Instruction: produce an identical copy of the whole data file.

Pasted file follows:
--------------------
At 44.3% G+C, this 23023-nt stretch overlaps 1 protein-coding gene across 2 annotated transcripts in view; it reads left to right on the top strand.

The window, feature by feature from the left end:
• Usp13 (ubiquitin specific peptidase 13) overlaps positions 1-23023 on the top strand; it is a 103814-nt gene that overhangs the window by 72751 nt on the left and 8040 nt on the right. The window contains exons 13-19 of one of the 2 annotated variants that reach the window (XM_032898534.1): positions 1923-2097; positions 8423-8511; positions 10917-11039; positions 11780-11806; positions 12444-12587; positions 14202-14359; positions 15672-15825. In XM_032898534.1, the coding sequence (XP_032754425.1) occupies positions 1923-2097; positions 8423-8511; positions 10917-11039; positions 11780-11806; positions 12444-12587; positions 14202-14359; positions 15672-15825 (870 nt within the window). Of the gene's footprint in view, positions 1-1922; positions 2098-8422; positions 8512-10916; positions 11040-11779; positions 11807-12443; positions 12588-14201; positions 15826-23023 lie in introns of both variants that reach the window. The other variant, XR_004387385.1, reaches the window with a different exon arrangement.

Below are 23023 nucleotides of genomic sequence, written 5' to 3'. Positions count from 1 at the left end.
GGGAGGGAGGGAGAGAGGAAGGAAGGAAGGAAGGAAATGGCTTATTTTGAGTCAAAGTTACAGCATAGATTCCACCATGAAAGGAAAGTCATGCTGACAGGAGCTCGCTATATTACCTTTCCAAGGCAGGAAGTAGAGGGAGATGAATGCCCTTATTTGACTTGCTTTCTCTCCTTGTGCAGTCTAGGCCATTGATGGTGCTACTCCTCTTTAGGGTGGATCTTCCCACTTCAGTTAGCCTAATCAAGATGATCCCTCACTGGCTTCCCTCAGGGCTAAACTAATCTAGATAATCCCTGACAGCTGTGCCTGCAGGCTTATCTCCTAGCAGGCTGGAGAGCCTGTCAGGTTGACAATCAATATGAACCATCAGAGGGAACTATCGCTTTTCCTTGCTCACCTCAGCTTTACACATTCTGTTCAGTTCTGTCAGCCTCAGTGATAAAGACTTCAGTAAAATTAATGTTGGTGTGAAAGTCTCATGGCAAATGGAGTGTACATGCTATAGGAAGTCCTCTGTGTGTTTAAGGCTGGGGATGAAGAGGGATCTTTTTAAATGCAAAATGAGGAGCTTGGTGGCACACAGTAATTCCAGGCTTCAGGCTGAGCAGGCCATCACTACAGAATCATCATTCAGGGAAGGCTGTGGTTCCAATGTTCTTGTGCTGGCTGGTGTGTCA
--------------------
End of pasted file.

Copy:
At 44.3% G+C, this 23023-nt stretch overlaps 1 protein-coding gene across 2 annotated transcripts in view; it reads left to right on the top strand.

The window, feature by feature from the left end:
• Usp13 (ubiquitin specific peptidase 13) overlaps positions 1-23023 on the top strand; it is a 103814-nt gene that overhangs the window by 72751 nt on the left and 8040 nt on the right. The window contains exons 13-19 of one of the 2 annotated variants that reach the window (XM_032898534.1): positions 1923-2097; positions 8423-8511; positions 10917-11039; positions 11780-11806; positions 12444-12587; positions 14202-14359; positions 15672-15825. In XM_032898534.1, the coding sequence (XP_032754425.1) occupies positions 1923-2097; positions 8423-8511; positions 10917-11039; positions 11780-11806; positions 12444-12587; positions 14202-14359; positions 15672-15825 (870 nt within the window). Of the gene's footprint in view, positions 1-1922; positions 2098-8422; positions 8512-10916; positions 11040-11779; positions 11807-12443; positions 12588-14201; positions 15826-23023 lie in introns of both variants that reach the window. The other variant, XR_004387385.1, reaches the window with a different exon arrangement.

Below are 23023 nucleotides of genomic sequence, written 5' to 3'. Positions count from 1 at the left end.
GGGAGGGAGGGAGAGAGGAAGGAAGGAAGGAAGGAAATGGCTTATTTTGAGTCAAAGTTACAGCATAGATTCCACCATGAAAGGAAAGTCATGCTGACAGGAGCTCGCTATATTACCTTTCCAAGGCAGGAAGTAGAGGGAGATGAATGCCCTTATTTGACTTGCTTTCTCTCCTTGTGCAGTCTAGGCCATTGATGGTGCTACTCCTCTTTAGGGTGGATCTTCCCACTTCAGTTAGCCTAATCAAGATGATCCCTCACTGGCTTCCCTCAGGGCTAAACTAATCTAGATAATCCCTGACAGCTGTGCCTGCAGGCTTATCTCCTAGCAGGCTGGAGAGCCTGTCAGGTTGACAATCAATATGAACCATCAGAGGGAACTATCGCTTTTCCTTGCTCACCTCAGCTTTACACATTCTGTTCAGTTCTGTCAGCCTCAGTGATAAAGACTTCAGTAAAATTAATGTTGGTGTGAAAGTCTCATGGCAAATGGAGTGTACATGCTATAGGAAGTCCTCTGTGTGTTTAAGGCTGGGGATGAAGAGGGATCTTTTTAAATGCAAAATGAGGAGCTTGGTGGCACACAGTAATTCCAGGCTTCAGGCTGAGCAGGCCATCACTACAGAATCATCATTCAGGGAAGGCTGTGGTTCCAATGTTCTTGTGCTGGCTGGTGTGTCA